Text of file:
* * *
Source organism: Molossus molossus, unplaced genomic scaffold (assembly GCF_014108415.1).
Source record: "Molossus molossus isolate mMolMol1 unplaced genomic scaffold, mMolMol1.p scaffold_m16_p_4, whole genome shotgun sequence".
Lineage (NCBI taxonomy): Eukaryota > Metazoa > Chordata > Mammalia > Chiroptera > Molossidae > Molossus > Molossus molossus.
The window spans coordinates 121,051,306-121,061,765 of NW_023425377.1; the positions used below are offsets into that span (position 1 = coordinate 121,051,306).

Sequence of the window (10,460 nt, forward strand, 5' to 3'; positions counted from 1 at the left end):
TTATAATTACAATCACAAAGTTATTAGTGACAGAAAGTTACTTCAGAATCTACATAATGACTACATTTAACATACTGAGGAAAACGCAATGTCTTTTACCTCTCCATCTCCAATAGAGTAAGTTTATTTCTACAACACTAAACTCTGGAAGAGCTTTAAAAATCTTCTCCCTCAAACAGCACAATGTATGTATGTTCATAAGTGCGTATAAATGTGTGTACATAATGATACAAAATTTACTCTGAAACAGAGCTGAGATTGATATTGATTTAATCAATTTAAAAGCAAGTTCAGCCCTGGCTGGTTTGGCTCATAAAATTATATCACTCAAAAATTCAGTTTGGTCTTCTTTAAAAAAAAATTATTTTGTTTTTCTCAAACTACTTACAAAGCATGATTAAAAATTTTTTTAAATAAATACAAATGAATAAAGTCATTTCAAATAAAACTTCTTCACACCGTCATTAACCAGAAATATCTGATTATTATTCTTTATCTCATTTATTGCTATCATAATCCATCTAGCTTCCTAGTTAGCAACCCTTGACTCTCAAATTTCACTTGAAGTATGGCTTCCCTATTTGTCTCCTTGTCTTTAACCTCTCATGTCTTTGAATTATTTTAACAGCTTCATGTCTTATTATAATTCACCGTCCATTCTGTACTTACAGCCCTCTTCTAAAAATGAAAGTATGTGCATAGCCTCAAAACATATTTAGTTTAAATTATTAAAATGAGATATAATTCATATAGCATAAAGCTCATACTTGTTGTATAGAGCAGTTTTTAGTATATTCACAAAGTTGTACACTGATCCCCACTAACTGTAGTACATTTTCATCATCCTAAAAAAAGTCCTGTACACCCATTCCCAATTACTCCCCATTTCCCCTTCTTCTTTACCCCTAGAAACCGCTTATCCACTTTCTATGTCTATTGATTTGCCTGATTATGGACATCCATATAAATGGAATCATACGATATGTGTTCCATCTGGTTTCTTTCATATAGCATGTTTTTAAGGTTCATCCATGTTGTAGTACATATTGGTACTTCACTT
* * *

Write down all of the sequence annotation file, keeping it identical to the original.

Source organism: Molossus molossus, unplaced genomic scaffold (assembly GCF_014108415.1).
Source record: "Molossus molossus isolate mMolMol1 unplaced genomic scaffold, mMolMol1.p scaffold_m16_p_4, whole genome shotgun sequence".
Lineage (NCBI taxonomy): Eukaryota > Metazoa > Chordata > Mammalia > Chiroptera > Molossidae > Molossus > Molossus molossus.
The window spans coordinates 121,051,306-121,061,765 of NW_023425377.1; the positions used below are offsets into that span (position 1 = coordinate 121,051,306).

Sequence of the window (10,460 nt, forward strand, 5' to 3'; positions counted from 1 at the left end):
TTATAATTACAATCACAAAGTTATTAGTGACAGAAAGTTACTTCAGAATCTACATAATGACTACATTTAACATACTGAGGAAAACGCAATGTCTTTTACCTCTCCATCTCCAATAGAGTAAGTTTATTTCTACAACACTAAACTCTGGAAGAGCTTTAAAAATCTTCTCCCTCAAACAGCACAATGTATGTATGTTCATAAGTGCGTATAAATGTGTGTACATAATGATACAAAATTTACTCTGAAACAGAGCTGAGATTGATATTGATTTAATCAATTTAAAAGCAAGTTCAGCCCTGGCTGGTTTGGCTCATAAAATTATATCACTCAAAAATTCAGTTTGGTCTTCTTTAAAAAAAAATTATTTTGTTTTTCTCAAACTACTTACAAAGCATGATTAAAAATTTTTTTAAATAAATACAAATGAATAAAGTCATTTCAAATAAAACTTCTTCACACCGTCATTAACCAGAAATATCTGATTATTATTCTTTATCTCATTTATTGCTATCATAATCCATCTAGCTTCCTAGTTAGCAACCCTTGACTCTCAAATTTCACTTGAAGTATGGCTTCCCTATTTGTCTCCTTGTCTTTAACCTCTCATGTCTTTGAATTATTTTAACAGCTTCATGTCTTATTATAATTCACCGTCCATTCTGTACTTACAGCCCTCTTCTAAAAATGAAAGTATGTGCATAGCCTCAAAACATATTTAGTTTAAATTATTAAAATGAGATATAATTCATATAGCATAAAGCTCATACTTGTTGTATAGAGCAGTTTTTAGTATATTCACAAAGTTGTACACTGATCCCCACTAACTGTAGTACATTTTCATCATCCTAAAAAAAGTCCTGTACACCCATTCCCAATTACTCCCCATTTCCCCTTCTTCTTTACCCCTAGAAACCGCTTATCCACTTTCTATGTCTATTGATTTGCCTGATTATGGACATCCATATAAATGGAATCATACGATATGTGTTCCATCTGGTTTCTTTCATATAGCATGTTTTTAAGGTTCATCCATGTTGTAGTACATATTGGTACTTCACTT